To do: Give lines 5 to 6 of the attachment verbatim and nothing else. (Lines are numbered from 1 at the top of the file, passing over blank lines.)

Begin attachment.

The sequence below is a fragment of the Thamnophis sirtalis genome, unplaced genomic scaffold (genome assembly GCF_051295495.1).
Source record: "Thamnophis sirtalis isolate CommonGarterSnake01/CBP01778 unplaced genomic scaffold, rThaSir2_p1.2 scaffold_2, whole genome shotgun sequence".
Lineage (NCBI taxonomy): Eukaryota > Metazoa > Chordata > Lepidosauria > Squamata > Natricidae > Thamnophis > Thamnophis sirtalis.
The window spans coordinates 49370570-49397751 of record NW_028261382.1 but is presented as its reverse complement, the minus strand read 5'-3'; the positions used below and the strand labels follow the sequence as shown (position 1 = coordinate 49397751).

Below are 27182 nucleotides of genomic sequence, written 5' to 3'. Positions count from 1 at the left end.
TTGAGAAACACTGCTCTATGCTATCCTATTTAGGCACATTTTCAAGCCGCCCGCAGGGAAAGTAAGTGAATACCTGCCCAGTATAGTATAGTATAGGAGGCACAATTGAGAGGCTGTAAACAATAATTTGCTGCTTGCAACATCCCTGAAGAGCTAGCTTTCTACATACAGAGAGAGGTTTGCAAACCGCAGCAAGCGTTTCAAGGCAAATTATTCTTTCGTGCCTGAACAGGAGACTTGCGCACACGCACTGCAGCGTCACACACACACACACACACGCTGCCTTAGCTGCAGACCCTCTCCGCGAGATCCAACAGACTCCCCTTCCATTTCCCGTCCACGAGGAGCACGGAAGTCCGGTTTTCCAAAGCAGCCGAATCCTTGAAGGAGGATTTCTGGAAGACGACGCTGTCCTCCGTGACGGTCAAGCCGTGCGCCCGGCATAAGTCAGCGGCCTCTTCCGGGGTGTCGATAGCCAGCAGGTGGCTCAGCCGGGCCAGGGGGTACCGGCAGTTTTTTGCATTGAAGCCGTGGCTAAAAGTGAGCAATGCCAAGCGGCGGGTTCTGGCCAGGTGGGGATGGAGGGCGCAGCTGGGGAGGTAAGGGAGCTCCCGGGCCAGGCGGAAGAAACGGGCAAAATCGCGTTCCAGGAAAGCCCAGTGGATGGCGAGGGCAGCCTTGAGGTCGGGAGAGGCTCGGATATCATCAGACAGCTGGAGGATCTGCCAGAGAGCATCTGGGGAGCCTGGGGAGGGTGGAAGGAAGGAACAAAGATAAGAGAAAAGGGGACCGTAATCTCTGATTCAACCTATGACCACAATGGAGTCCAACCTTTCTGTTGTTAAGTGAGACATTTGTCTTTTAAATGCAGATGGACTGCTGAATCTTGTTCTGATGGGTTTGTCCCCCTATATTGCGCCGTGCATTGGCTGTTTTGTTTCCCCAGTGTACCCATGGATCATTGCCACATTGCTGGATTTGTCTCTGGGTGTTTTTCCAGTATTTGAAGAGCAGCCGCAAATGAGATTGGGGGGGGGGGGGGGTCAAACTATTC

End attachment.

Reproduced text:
Below are 27182 nucleotides of genomic sequence, written 5' to 3'. Positions count from 1 at the left end.
TTGAGAAACACTGCTCTATGCTATCCTATTTAGGCACATTTTCAAGCCGCCCGCAGGGAAAGTAAGTGAATACCTGCCCAGTATAGTATAGTATAGGAGGCACAATTGAGAGGCTGTAAACAATAATTTGCTGCTTGCAACATCCCTGAAGAGCTAGCTTTCTACATACAGAGAGAGGTTTGCAAACCGCAGCAAGCGTTTCAAGGCAAATTATTCTTTCGTGCCTGAACAGGAGACTTGCGCACACGCACTGCAGCGTCACACACACACACACACACGCTGCCTTAGCTGCAGACCCTCTCCGCGAGATCCAACAGACTCCCCTTCCATTTCCCGTCCACGAGGAGCACGGAAGTCCGGTTTTCCAAAGCAGCCGAATCCTTGAAGGAGGATTTCTGGAAGACGACGCTGTCCTCCGTGACGGTCAAGCCGTGCGCCCGGCATAAGTCAGCGGCCTCTTCCGGGGTGTCGATAGCCAGCAGGTGGCTCAGCCGGGCCAGGGGGTACCGGCAGTTTTTTGCATTGAAGCCGTGGCTAAAAGTGAGCAATGCCAAGCGGCGGGTTCTGGCCAGGTGGGGATGGAGGGCGCAGCTGGGGAGGTAAGGGAGCTCCCGGGCCAGGCGGAAGAAACGGGCAAAATCGCGTTCCAGGAAAGCCCAGTGGATGGCGAGGGCAGCCTTGAGGTCGGGAGAGGCTCGGATATCATCAGACAGCTGGAGGATCTGCCAGAGAGCATCTGGGGAGCCTGGGGAGGGTGGAAGGAAGGAACAAAGATAAGAGAAAAGGGGACCGTAATCTCTGATTCAACCTATGACCACAATGGAGTCCAACCTTTCTGTTGTTAAGTGAGACATTTGTCTTTTAAATGCAGATGGACTGCTGAATCTTGTTCTGATGGGTTTGTCCCCCTATATTGCGCCGTGCATTGGCTGTTTTGTTTCCCCAGTGTACCCATGGATCATTGCCACATTGCTGGATTTGTCTCTGGGTGTTTTTCCAGTATTTGAAGAGCAGCCGCAAATGAGATTGGGGGGGGGGGGGGGTCAAACTATTC